So, here's the big kicker: if the ribosome were reducing the delta-H of the reaction by stabilizing the transition state, that would be a bit frustrating for us because you'd need intricately different ribosomes for EVERY reaction. But that's not what it does! The ribosome reduces the delta-S of the reaction by DESTABILIZING the reactants. That's right: entropically, the transition state is hopeless -- both reagents are constrained -- so the ribosome makes the entropy of the starting materials worse by forcing them together (they're chemically bonded to tRNAs, and the ribosome binds tRNAs very tightly). This is a very general mechanism -- I didn't have to tell you anything about the identity of the reactants -- so we suspect that the ribosome could be made to function as a general, programmable synthesis device if we figure out how to accommodate each reagent in other places. (For example, there is an "exit tunnel" where the growing polymer chain gets extruded, like those dolls with play-doh for hair. If your monomer is too bulky for that tunnel, bad news.)

And if we can make the ribosome REALLY stable, we can play around with these critical areas and start to hollow them out if we need to, without risking the whole ribosome falling apart.

Thanks for reading! Let me know if there's anything I can clean up to make this a clearer introduction to our theory.
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andy.watkins2, Researcher

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Posted 5 months ago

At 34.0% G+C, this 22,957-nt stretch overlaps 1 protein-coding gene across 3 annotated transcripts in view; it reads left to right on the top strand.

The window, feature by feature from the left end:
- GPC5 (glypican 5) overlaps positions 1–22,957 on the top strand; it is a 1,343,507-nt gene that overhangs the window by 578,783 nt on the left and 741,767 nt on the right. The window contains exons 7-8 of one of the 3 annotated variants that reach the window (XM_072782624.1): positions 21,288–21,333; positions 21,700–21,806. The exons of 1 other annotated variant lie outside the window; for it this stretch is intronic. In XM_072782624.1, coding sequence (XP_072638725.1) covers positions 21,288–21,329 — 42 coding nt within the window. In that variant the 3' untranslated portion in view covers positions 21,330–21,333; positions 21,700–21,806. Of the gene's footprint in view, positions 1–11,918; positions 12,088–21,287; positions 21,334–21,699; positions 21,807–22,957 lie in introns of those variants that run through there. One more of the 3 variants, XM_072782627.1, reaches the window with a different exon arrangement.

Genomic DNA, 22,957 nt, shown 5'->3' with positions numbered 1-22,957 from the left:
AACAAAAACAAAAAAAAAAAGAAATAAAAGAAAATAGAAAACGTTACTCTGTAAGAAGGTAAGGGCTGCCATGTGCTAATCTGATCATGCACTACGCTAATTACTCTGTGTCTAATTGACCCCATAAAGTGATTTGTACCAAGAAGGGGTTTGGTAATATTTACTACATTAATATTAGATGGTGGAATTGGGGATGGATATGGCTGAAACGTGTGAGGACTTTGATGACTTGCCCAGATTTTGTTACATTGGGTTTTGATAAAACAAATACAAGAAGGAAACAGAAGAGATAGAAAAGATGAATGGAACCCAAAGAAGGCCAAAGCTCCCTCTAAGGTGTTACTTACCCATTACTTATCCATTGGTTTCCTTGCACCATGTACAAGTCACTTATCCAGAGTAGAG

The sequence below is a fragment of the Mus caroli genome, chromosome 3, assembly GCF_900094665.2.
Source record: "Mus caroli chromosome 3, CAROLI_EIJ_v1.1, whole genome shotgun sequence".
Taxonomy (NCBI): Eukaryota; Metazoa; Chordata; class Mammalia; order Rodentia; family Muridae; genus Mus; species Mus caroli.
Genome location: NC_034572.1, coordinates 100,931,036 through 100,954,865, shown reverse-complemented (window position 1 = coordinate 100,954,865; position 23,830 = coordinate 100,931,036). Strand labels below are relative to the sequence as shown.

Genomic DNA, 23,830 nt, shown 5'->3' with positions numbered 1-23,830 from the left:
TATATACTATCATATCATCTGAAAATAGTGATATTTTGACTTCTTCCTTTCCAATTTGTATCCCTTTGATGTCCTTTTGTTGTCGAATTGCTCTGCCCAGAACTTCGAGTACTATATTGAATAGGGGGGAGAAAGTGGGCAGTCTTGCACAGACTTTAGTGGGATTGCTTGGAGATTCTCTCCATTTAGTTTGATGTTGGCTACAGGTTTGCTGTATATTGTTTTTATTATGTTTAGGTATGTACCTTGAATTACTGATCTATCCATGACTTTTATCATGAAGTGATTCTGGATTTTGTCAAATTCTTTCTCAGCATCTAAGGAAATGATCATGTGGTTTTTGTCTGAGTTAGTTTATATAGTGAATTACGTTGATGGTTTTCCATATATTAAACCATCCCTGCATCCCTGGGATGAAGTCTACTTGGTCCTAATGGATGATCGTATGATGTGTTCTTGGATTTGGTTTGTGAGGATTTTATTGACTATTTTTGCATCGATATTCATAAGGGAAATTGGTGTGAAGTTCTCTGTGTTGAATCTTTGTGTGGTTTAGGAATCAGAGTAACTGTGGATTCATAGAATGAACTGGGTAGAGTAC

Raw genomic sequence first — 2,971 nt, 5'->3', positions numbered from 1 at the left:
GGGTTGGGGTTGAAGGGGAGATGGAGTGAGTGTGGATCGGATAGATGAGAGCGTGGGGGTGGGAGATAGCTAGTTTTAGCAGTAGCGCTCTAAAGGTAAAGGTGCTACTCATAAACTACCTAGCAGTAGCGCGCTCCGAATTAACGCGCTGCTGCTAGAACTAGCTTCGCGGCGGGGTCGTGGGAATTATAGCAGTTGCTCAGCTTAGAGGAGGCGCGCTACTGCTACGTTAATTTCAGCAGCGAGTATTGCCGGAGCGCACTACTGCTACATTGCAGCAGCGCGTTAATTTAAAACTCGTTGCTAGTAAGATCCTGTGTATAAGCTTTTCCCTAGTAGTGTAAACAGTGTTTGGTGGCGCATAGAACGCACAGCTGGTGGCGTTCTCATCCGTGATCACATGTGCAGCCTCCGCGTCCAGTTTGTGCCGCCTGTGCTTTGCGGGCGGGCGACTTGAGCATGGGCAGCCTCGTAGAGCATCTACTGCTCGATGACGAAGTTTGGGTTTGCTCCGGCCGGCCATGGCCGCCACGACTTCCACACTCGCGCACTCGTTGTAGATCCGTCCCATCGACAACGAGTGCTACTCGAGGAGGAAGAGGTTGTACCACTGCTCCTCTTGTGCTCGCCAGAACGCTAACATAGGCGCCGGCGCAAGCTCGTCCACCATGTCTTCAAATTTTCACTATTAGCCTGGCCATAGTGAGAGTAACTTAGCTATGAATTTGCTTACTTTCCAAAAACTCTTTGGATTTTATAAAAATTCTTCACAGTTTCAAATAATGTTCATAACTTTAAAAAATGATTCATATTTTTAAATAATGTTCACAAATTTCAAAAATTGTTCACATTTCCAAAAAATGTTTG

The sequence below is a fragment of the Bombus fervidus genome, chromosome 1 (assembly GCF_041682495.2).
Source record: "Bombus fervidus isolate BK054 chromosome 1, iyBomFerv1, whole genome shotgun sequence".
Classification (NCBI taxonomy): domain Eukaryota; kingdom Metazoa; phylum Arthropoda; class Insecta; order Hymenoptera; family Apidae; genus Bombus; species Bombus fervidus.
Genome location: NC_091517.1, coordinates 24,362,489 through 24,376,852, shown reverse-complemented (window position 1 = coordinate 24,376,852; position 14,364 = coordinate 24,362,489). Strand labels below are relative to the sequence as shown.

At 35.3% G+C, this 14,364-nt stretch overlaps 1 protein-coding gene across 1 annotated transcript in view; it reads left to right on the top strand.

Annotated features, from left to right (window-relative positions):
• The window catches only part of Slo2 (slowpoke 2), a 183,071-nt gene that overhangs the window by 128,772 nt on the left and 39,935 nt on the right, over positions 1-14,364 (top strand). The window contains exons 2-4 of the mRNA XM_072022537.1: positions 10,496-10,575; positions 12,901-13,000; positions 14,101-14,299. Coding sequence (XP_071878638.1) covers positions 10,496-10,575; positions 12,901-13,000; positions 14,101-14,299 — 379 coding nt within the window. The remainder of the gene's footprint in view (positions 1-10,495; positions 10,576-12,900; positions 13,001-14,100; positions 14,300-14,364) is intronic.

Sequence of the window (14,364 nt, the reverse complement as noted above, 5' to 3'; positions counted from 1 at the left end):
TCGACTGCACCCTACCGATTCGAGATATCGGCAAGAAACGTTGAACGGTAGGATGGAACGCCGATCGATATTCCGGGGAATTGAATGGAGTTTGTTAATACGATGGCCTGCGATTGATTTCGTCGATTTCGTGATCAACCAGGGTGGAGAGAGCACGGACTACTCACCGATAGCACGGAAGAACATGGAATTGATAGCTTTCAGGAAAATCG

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Sarah Smaga, Researcher

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Hi EteRNA players!  If there is background information about the Ribosome Pilot challenge that you were unable to find elsewhere (or wasn't very clear), let me know! Just send me an email (sarah@gem-net.net) and I'll ask one of our researchers to put something together.  

C-GEM has a blog and we'd love for it to be an additional resource for players. Right now, the blog is mostly about developments in the literature, but we're looking to expand into explainer articles (and hopefully videos and animations after that). 
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JR

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Andy said: " We are asking you, intrepid players, to stabilize it."
What tests will be used to judge whether our designs have "stabilized" the Ribosome?

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andy.watkins2, Researcher

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So, tests of stability per se won't be part of the first round: on the experimental side, we'll settle for "mutated, but still functional." Eventually, we could test traits like thermostability (does it still function at higher temperatures?), or the ability to fold without so many proteins around (the ribosomal proteins help it fold), and so on -- but that's longer term. We just haven't explored much of the mutation space of the ribosome so we are interested right now in seeing what mutations are possible at all without breaking it, and using the secondary structure ensemble energy as a proxy for whether we're probably making it a little more stable in at least one sense.
(Edited)
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DigitalEmbrace